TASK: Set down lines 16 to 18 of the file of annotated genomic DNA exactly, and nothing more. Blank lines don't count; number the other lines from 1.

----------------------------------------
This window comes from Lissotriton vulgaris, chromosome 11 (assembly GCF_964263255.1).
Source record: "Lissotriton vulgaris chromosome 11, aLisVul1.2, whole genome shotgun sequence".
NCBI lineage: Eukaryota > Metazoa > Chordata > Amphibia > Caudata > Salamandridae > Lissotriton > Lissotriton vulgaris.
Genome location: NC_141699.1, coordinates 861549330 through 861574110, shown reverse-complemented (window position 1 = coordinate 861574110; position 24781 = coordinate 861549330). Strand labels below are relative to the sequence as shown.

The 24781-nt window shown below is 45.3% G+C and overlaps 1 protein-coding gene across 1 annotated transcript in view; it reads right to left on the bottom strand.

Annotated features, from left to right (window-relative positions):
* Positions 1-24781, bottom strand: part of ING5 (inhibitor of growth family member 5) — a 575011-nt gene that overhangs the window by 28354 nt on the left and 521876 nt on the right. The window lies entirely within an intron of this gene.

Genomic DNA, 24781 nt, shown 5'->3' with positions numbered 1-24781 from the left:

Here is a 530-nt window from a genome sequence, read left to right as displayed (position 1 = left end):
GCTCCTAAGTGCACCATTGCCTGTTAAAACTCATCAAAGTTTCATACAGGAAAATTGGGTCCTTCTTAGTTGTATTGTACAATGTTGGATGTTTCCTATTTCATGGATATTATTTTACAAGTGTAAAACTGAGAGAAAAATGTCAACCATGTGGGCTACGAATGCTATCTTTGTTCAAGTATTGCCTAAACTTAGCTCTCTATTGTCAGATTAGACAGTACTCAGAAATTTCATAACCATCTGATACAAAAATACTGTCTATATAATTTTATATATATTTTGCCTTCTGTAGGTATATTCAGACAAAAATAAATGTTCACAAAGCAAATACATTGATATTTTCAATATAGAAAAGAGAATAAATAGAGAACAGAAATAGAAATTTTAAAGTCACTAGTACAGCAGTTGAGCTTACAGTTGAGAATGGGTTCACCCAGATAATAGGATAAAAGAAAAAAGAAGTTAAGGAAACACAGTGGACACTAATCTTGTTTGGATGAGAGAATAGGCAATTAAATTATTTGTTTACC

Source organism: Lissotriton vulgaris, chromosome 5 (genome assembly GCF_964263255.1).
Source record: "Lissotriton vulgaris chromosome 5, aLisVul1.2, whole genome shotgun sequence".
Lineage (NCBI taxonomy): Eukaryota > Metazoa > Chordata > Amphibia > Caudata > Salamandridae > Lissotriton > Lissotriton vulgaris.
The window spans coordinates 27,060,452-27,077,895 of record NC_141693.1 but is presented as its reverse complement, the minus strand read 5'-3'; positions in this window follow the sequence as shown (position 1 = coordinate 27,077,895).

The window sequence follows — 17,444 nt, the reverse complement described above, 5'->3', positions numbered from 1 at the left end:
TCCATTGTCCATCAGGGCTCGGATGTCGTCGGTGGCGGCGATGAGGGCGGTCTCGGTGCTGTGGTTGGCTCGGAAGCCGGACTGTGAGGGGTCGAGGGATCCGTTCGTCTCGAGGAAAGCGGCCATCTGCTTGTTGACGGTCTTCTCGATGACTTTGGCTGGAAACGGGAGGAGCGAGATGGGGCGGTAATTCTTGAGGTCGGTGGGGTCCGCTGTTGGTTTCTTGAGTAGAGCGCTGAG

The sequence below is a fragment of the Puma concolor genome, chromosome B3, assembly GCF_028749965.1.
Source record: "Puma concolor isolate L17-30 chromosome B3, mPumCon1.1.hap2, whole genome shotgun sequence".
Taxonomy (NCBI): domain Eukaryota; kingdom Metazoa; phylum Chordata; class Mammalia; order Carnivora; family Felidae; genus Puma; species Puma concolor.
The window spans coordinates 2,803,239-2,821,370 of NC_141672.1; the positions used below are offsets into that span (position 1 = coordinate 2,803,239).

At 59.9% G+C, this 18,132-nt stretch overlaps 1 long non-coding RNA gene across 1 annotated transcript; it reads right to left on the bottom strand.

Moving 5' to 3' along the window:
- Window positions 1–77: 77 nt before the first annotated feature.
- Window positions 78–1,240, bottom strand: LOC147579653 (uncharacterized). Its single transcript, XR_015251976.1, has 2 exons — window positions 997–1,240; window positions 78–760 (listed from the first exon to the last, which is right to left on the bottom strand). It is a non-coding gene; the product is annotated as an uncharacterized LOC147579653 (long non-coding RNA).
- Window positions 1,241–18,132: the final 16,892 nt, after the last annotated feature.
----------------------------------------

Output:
TCCATTGTCCATCAGGGCTCGGATGTCGTCGGTGGCGGCGATGAGGGCGGTCTCGGTGCTGTGGTTGGCTCGGAAGCCGGACTGTGAGGGGTCGAGGGATCCGTTCGTCTCGAGGAAAGCGGCCATCTGCTTGTTGACGGTCTTCTCGATGACTTTGGCTGGAAACGGGAGGAGCGAGATGGGGCGGTAATTCTTGAGGTCGGTGGGGTCCGCTGTTGGTTTCTTGAGTAGAGCGCTGAG

The sequence below is a fragment of the Puma concolor genome, chromosome B3, assembly GCF_028749965.1.
Source record: "Puma concolor isolate L17-30 chromosome B3, mPumCon1.1.hap2, whole genome shotgun sequence".